More reports on negative effects of excess iron on horses

On Nov. 11, 2011, Dr. Mehmet Oz probably made a few enemies in the multivitamin world when he recommended all but women of child-bearing age stop taking multivitamins containing iron because of a recent study that showed excess iron caused problems in the aorta.

In trying to find the study (which I never found), I came across other interesting reports on iron and eventually searched for items related to horses.

An article in “The Horse Journal” written by a veterinarian who isn’t identified by name says chronic excess iron leads to deficiencies in zinc and copper, leading to skin problems, tendon and ligament weaknesses, faulty production of joint cartilage and foot problems including laminitis. Excess iron also can cause anemia by creating a copper deficiency.

In trying to find out how common excess iron is, the vet turned to Uckele Animal Health, which does hair mineral analysis on horses. The vet says Uckele reported that high iron levels are one of the more common abnormalities it finds in horses.

My horses had a hair analysis done in 2004 after Angel foundered, though I remember my vet didn’t put too much stock in it, and I don’t know if it was the same type of test that Uckele does. It was done by a different company, and that company doesn’t appear to be in business now based on a quick online search.

We tested three horses: Angel (foundered in 2004), Goldie (foundered in 2002) and Kurt (white horse, completely normal at the time). What we noticed at the time was that Goldie and Kurt both had really unhealthy levels of arsenic (I have arsenic-treated wood for fencing), but Angel did not. And while I explained the difference in Angel by saying Angel had lived elsewhere for three years on a lease, Angel was the one that had just foundered, prompting the hair analysis, so it was hard to pin laminitis on elevated arsenic levels, especially since Kurt with his elevated arsenic showed no signs of laminitis.

As I review these old hair tests now and look at the iron levels, Kurt’s level was normal, Goldie’s was high at 410 ug/g and Angel’s was excessively low at 46. The normal range was 60 to 400.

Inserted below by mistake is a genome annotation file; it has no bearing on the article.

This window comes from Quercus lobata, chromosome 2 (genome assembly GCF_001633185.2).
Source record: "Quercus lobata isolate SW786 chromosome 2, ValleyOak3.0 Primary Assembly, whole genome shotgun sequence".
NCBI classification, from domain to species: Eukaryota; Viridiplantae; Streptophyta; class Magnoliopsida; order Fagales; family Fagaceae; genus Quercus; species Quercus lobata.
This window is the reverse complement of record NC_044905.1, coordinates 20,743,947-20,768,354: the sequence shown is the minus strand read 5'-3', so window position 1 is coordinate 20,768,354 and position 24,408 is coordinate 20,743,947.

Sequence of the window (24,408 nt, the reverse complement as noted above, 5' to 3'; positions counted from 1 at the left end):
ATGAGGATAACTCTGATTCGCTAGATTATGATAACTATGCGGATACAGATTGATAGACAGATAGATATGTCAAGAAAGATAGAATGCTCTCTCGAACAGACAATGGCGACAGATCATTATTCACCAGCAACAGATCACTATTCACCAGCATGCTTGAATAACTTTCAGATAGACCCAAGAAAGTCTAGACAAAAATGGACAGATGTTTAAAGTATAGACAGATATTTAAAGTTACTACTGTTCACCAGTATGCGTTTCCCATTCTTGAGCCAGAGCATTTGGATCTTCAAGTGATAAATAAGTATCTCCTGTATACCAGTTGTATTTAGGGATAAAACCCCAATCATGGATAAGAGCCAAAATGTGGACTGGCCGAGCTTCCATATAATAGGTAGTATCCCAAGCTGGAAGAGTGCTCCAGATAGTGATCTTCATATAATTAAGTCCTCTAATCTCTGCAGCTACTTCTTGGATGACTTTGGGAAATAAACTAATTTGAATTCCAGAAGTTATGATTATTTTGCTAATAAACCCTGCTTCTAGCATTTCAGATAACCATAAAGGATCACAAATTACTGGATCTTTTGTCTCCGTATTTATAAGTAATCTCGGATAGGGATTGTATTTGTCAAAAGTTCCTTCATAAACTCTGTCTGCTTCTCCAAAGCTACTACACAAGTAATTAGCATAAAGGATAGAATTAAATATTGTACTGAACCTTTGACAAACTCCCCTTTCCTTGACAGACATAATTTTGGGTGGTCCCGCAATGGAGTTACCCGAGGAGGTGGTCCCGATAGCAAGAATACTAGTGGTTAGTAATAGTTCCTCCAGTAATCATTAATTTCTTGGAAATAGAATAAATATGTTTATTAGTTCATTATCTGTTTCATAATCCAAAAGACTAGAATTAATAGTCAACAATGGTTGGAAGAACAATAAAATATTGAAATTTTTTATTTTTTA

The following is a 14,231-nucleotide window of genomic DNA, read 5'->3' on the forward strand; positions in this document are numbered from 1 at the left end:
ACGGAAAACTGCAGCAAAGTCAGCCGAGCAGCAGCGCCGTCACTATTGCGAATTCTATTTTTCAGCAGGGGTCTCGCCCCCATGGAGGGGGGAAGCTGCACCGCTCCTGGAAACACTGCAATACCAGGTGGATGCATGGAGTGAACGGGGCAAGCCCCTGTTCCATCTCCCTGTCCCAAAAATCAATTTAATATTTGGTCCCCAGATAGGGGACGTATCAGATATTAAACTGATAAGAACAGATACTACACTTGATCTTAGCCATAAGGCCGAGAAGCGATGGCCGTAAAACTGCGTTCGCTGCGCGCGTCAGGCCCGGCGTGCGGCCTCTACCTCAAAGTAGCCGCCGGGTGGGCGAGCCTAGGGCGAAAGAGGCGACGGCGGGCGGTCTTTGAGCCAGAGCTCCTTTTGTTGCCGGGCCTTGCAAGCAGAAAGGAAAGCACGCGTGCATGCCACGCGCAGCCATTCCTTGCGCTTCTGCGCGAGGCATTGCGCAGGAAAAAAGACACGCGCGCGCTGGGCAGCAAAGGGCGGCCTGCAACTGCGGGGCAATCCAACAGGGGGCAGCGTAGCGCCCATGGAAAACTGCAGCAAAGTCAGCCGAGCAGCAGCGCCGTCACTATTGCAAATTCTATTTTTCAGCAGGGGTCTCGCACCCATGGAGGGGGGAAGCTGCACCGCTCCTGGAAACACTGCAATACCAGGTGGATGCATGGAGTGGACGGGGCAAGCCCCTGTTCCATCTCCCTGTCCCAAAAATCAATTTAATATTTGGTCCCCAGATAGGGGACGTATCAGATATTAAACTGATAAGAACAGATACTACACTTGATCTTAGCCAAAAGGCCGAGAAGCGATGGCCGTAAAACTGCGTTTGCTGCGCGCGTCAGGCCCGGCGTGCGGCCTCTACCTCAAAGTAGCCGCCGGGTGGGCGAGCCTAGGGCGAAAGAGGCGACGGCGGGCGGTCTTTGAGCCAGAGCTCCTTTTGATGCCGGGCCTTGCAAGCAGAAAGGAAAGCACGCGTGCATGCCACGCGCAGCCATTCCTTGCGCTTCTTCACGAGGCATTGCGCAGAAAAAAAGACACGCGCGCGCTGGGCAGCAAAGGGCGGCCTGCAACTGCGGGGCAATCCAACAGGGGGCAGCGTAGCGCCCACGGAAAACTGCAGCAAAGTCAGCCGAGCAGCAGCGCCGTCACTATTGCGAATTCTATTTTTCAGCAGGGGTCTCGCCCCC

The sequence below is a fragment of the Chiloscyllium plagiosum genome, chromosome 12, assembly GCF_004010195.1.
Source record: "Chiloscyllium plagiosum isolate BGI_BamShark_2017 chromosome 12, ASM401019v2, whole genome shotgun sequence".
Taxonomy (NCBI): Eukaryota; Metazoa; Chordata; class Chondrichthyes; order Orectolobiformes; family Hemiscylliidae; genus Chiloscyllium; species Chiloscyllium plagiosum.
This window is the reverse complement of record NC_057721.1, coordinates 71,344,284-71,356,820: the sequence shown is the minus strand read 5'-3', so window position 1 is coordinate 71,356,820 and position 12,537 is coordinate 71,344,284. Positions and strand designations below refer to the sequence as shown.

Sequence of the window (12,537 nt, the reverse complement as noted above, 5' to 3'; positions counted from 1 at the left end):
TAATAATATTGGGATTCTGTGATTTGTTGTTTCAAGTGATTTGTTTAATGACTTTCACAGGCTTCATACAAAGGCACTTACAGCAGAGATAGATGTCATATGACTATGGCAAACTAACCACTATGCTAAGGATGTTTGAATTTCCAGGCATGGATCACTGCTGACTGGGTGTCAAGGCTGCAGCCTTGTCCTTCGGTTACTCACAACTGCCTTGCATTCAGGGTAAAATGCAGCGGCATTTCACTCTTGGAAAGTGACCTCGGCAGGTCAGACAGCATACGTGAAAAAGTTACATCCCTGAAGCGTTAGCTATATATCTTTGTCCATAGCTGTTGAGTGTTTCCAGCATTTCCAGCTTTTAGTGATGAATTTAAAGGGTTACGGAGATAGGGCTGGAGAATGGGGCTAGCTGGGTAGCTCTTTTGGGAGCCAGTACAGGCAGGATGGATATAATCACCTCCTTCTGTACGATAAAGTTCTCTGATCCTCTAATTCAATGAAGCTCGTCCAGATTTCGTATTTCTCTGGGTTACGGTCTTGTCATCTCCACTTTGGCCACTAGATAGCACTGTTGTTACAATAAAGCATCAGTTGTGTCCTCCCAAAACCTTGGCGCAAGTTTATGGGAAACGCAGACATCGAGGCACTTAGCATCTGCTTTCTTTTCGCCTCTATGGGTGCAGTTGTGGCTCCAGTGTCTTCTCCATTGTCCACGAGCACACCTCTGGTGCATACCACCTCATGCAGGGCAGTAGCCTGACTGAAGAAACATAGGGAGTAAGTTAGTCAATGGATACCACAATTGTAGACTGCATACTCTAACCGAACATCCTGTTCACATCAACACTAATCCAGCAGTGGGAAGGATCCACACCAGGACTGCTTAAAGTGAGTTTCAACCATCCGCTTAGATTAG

Goldie’s copper was too high and her zinc was normal. Kurt’s copper and zinc were both too high. And Angel’s copper and zinc were both normal. Very unhelpful.

Well, at least Goldie’s iron was high and she foundered, and Kurt’s iron was normal and he didn’t founder. Can’t explain Angel.

The vet in the “Horse Journal” article gives a case study of a racehorse that was sound but nonetheless had many health problems, including dry skin and skin infections, tendinitis, desmitis and tying up. And his black hair was rust-colored, looking sun-bleached. When the horse was tested by this vet, the blood iron and ferretin levels were massively elevated. The horse eventually improved with supplementation of high doses of vitamin E, selenium, manganese, zinc and copper. And the vet notes that this problem will be with this horse for life; he will need the correct supplementation.

I have had nothing but skin problems with my horses during all the laminitis. Completely unexplained open wounds all over, especially in Goldie and Angel, and, while people have tried to convince me for years that it was sweet itch, I never really bought it. Also, Angel’s black hair was almost always rust-colored while here; she didn’t get enough sun the last couple years to explain how bad her hair looked. This is an interesting revelation.

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